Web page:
Goldfish are starter pets for many families because they supposedly require little care. But any parent who's had to flush a beloved pet after a month or two knows that keeping goldfish alive can be tougher than it looks. Many premature goldfish deaths can be attributed to a few common mistakes that beginning aquarists can easily avoid. Follow these tips and your goldfish should thrive. The average goldfish lives for 5 to 15 years if taken care of properly.
How to Keep Goldfish Alive
Buy the right tank. Those small round bowls most commonly associated with goldfish may be cute, but they do not give the fish enough space to swim, and they typically do not have filtration devices, which means poorer water quality. You don't need to buy a gigantic tank — one that is at least 2 feet long or holds at least 20 gallons is recommended. If you insist on getting a bowl, buy the largest bowl — with the largest opening — that you can find. Greater surface area allows more oxygen to penetrate the water.
Don't overfeed your goldfish. Excess fish food will rot in the tank and cause the water to become cloudy and contaminated. Just a small pinch of food is all your fish will need for the whole day. Inspect the tank a few minutes after you've fed your fish. If the feeding frenzy is over and there's still a lot of uneaten food floating in the water, scoop out some of the excess.
Change the water regularly. Replace at least 15 to 25 percent of the water, depending on the size of the tank, once weekly; if the water looks very cloudy or you have any concerns, replace a larger portion. Small tanks or bowls in particular tend to get dirty quickly. Poor water quality can kill a goldfish fast.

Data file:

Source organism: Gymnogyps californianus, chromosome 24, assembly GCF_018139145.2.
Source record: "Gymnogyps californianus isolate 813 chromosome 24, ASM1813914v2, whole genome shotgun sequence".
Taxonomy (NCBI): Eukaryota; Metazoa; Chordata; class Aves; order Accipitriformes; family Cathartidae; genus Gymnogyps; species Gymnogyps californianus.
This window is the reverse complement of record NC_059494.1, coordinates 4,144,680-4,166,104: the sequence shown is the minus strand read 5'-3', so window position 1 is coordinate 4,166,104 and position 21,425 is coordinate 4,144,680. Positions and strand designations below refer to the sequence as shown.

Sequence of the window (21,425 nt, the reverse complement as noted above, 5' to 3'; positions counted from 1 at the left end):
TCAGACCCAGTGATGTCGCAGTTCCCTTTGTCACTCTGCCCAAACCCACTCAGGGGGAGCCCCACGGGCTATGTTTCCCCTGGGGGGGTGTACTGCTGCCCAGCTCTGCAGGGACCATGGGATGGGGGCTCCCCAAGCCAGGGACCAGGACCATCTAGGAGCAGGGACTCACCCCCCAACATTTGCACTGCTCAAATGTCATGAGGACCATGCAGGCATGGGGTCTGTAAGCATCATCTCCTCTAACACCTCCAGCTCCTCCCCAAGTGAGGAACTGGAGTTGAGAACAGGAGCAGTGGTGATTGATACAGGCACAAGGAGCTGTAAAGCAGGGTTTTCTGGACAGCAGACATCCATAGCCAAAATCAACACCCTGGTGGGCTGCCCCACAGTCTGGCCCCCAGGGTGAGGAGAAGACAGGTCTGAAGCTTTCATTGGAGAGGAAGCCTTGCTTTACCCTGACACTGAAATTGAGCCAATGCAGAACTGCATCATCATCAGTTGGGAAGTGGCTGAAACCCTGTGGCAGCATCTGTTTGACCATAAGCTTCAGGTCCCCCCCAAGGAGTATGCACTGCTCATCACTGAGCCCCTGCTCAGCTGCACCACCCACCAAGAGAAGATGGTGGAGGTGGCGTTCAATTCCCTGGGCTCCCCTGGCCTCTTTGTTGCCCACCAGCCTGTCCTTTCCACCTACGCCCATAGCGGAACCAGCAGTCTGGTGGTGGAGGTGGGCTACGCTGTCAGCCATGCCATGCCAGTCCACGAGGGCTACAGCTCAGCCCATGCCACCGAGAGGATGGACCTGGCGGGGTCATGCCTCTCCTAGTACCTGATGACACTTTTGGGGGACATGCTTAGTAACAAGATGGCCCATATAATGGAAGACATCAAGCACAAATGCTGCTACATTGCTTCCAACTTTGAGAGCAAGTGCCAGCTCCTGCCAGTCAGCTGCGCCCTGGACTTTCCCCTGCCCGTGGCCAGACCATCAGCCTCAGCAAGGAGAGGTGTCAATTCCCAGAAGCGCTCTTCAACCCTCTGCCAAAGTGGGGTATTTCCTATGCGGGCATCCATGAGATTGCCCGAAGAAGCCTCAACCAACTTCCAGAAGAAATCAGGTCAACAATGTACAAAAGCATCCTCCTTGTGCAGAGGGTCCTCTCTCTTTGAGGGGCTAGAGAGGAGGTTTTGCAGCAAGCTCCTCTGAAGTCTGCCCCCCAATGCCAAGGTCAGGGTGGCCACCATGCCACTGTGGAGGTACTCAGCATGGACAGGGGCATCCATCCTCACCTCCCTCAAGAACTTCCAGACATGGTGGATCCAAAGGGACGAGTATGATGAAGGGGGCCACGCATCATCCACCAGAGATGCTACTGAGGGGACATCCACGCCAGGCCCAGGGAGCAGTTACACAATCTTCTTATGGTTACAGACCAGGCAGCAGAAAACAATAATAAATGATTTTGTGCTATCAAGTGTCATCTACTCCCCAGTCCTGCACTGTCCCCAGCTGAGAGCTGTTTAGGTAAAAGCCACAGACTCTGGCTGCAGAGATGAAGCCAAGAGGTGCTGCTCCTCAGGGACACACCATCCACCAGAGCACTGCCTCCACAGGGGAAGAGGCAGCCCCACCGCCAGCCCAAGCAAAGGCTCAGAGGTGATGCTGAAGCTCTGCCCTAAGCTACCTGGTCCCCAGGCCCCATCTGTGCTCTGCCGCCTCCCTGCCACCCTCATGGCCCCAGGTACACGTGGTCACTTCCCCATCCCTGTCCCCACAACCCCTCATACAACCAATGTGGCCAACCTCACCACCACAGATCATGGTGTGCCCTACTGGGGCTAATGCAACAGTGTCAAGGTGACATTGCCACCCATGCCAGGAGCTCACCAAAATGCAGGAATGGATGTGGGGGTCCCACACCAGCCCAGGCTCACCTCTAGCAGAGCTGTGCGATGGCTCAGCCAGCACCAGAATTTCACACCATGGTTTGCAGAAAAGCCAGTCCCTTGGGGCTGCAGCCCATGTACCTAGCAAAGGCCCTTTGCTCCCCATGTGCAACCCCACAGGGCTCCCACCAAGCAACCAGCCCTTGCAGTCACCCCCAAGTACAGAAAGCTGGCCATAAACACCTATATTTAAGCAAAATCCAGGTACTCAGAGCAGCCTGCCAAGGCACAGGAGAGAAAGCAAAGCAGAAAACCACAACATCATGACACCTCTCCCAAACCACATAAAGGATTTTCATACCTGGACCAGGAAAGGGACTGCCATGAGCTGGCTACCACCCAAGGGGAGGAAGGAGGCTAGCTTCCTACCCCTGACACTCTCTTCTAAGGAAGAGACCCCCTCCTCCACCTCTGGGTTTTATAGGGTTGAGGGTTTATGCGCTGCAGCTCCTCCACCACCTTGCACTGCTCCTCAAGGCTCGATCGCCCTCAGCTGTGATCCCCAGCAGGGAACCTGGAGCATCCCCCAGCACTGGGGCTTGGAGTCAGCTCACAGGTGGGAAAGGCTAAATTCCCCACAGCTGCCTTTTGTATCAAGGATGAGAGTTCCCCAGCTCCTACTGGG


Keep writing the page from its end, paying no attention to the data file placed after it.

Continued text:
Use non-chlorinated water whenever you add water to you bowl. The chlorine from your tap water can kill your goldfish in a day. An easy way to dechlorinate water is to let it sit out for a couple of days. The chlorine will evaporate and then you can pour the water into your goldfish tank. You can also buy drops at your local pet store that will dechlorinate water.
Buy an air pump or aerator for your goldfish bowl. This will help oxygenate the water and keep your fish healthy. Goldfish suck oxygen from the water through their gills. A small bowl with little oxygen in the water will make your goldfish sick. To maintain water purity in standard tanks, invest in both a regular filter and an undergravel filter.
Know the signs of stress. A healthy goldfish will look lively and alert and swim around a lot with its fins extended. If your fish is swimming with drooping fins or with its fins tucked close to its body, it make be stressed out or ill. In addition, white spots on the scales or an overall dull appearance could signal illness. Goldfish occasionally like to hide in caves or other decorations, but if they are spending too much time hiding, something may be wrong. If you cannot determine what is bothering your goldfish, contact a local aquarium-supply store for advice.